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Turkey suspends navigational lines with Egypt due to “financial constraints”

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The shipping line, run and managed by the Sisa Shipping Company, connects the Iskenderun port in Turkey to Adabiya in Port Said, was suspended this week.

Turkey has decided to halt its navigational lines which transfer its exports to Saudi Arabia and other Gulf countries through Egypt due to “financial constraints”,  (AFP File Photo)

Turkey has decided to halt its navigational lines which transfer its exports to Saudi Arabia and other Gulf countries through Egypt due to “financial constraints”,
(AFP File Photo)

Turkey has decided to halt its navigational lines which transfer its exports to Saudi Arabia and other Gulf countries through Egypt due to “financial constraints”, said Adel Lamei, the chairman of the Port Said Chamber of Shipping.

The shipping line, run and managed by the Sisa Shipping Company, connects the Iskenderun port in Turkey to Adabiya in Port Said, was suspended this week. Turkey had used these routes to transfer exports to Saudi Arabia and other gulf countries; it has announced, however, that it will export directly to the Gulf States without passing via Egyptian ports, bearing total expenses on its own.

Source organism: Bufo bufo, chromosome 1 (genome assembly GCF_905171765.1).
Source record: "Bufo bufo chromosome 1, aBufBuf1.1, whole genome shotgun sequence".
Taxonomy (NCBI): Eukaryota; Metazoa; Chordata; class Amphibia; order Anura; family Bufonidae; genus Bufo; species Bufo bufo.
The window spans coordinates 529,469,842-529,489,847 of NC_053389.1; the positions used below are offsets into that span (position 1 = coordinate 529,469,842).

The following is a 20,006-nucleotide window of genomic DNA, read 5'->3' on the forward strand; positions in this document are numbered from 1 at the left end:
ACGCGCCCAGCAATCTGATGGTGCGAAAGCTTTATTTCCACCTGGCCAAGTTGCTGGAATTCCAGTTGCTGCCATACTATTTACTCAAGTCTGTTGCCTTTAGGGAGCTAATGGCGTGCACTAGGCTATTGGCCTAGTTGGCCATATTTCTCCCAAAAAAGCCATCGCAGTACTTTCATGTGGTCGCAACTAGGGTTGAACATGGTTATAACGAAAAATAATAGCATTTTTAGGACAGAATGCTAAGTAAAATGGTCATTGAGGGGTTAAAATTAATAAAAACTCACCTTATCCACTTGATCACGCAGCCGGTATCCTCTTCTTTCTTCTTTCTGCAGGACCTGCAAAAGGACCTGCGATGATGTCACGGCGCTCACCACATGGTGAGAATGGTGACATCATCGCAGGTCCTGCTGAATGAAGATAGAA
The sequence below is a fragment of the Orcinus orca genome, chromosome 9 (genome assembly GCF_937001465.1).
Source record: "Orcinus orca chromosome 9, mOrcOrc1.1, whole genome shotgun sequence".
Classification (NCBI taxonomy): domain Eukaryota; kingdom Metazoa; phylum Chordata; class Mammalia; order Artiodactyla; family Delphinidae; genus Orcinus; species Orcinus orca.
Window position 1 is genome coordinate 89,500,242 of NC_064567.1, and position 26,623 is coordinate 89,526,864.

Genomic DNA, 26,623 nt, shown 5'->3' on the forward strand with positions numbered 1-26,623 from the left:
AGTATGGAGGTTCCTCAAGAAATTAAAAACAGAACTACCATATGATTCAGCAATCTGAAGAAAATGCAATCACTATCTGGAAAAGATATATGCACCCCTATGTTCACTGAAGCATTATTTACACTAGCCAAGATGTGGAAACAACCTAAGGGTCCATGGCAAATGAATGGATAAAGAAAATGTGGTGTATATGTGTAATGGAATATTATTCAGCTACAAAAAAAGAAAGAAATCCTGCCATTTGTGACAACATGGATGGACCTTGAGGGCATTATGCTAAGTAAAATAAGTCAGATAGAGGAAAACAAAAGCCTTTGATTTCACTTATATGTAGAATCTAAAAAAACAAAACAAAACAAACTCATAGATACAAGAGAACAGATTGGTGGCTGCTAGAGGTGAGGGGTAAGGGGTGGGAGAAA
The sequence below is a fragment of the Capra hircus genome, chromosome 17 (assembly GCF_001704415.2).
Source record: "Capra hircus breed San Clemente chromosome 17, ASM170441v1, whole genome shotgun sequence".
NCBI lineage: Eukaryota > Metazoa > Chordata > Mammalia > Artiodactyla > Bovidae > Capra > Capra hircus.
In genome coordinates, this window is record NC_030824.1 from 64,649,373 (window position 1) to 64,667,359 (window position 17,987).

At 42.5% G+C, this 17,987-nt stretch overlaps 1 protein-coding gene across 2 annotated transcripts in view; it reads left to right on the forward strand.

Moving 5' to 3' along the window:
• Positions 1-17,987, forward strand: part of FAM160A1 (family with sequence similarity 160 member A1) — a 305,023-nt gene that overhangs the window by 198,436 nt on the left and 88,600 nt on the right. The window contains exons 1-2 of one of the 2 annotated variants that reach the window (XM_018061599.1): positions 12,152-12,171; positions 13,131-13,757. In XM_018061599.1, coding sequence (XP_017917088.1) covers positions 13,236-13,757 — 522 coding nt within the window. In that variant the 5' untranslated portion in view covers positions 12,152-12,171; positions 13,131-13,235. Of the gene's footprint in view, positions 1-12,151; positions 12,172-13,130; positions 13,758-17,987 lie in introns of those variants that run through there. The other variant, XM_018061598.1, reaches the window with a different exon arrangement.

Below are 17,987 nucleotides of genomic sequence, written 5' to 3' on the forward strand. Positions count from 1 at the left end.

Lamei, who is also the chairman of the Egypt Turkey Business Council, had previously denied reports that Turkey had halted the navigational lines immediately after the ouster of former president Mohamed Morsi on 3 July.

“Financial constraints impeded operations of one of the lines, which linked ports in Turkey, Saudi Arabia, Suez and Port Said,” he explained. “The lines were managed by the Sisa Shipping Company and have been halted since 30 June.”

Lamei emphasised that the Turkish decision to suspend the shipping lines with Egypt should not have any impact on other major lines.

The Federation of Egyptian Industries, however, has recently called for freezing the 27 agreements of mutual cooperation that Turkey signed with Egypt last year.

Lamei opposes the move by the federation, and said that “political differences shouldn’t affect the Egyptian economy in any way,” citing the high level of trade between both countries: $5.2bn in total by the end of 2012.

“There are around 54,000 Egyptians working at the shipping lines and industries located nearby; such a decision by the federation could harm the economy,” he warned.

“Turks are very close to us, socially, politically and religiously. And the fact that only two out of 300 companies have exited the Egyptian market over the past two years is indicative of level of comfort Turkish investors feel in Egypt,” added Lamei.


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